“I went to the doctor and told them everything, they said to me they didn’t know how I’d coped for as long as I had alone.

“They wanted to put me on anti-depressants, but that’s another taboo in the black community, I didn’t want that so I had to think of another way to overcome the depression.

“I started having counselling and it was the best thing I ever could have done. My counsellor just listened to me, they didn’t judge, they were completely neutral and understanding.”

Simone, who presents the Miss Diva Breakfast Show on Legacy FM twice a week, said she used to put up a front to the outside world.

“I remember bottling everything up when I was doing my shows, and then as soon as I got home I’d get upset,” she added.

“My appetite changed as well, and that was a big thing as I love my food.

“I am quite a glam person, I like to dress well, but after Baye was born I just couldn’t be bothered and would stay in my dressing gown.”

Simone made the decision to come off social media, saying that seeing other mums with their children only made things harder.

“I was off it for three years. I’d sit there looking through Facebook at other people with their babies, and kept comparing myself to them, asking ‘why can’t I do that?’

“Sometimes social media can cause detriment to a mother and the way they bond with their child.

“Instead I started to focus on me and getting myself better, I realised that I couldn’t look after my daughter if I couldn’t look after myself.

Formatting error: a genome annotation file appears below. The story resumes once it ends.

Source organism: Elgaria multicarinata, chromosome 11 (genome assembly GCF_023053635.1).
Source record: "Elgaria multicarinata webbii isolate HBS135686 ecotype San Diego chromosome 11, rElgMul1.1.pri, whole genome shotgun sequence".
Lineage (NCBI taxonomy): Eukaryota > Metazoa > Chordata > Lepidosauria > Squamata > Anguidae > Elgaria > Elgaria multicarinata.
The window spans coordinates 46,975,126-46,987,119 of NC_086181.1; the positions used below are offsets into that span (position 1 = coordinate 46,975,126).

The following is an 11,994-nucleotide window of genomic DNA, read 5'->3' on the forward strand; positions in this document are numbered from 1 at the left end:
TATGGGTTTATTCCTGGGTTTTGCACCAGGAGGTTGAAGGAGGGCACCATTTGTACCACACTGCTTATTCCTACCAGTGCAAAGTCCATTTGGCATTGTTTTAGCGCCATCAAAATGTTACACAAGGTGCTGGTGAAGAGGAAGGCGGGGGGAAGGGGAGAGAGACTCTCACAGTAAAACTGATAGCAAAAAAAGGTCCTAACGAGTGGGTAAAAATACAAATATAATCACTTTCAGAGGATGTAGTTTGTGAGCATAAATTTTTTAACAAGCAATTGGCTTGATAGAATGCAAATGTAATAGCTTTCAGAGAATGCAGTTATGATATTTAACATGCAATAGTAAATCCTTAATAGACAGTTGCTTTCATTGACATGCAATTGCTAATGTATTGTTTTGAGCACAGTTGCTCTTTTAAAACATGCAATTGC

“It took three years to get me to where I am now, and looking back I can’t believe I was in that place.

“I’m back to my bubbly self, which is largely down to the incredible support I had from my family once I opened up to them about my post-natal depression.

“My relationship with Baye, now five, now incredible. We are inseparable, always together, always having fun.

“I’m really happy in myself and that’s why I decided it was time for me to share my experience and talk about what I’ve been through.

“The main thing I want to do is to send a message to other mothers going through this that they are not alone. Help and support is out there and they should never be ashamed to ask for it.”

The Miss Diva Breakfast Show features a regular slot known as ‘The Health Hour’, which is co-hosted by Greater Manchester GP, Dr Aisha Malik.

It was during this that Simone chose to speak about post-natal depression.

Dr Malik explained that post-natal depression can affect as many as one in 10 women.

“The symptoms include feelings of guilt, not being good enough, low mood, lack of enjoyment, lack of interest in the baby, irritability, poor concentration and feeling unable to cope with anything”, she added.

“Thoughts of harming the baby can occur and in severe cases the mother may even feel like harming herself.

“Simone’s story shows that help is available and that you can recover.

“It’s important to get help and not worry about what people will think of you if you are feeling this way. Speaking to your health visitor or GP is the next step to getting help.

“Don’t bottle up your feelings, you do not have to suffer alone.”

The Miss Diva Breakfast Show is on Legacy 90.1FM every Monday and Tuesday from 7-10am, with The Health Hour on Tuesdays between 9-10am.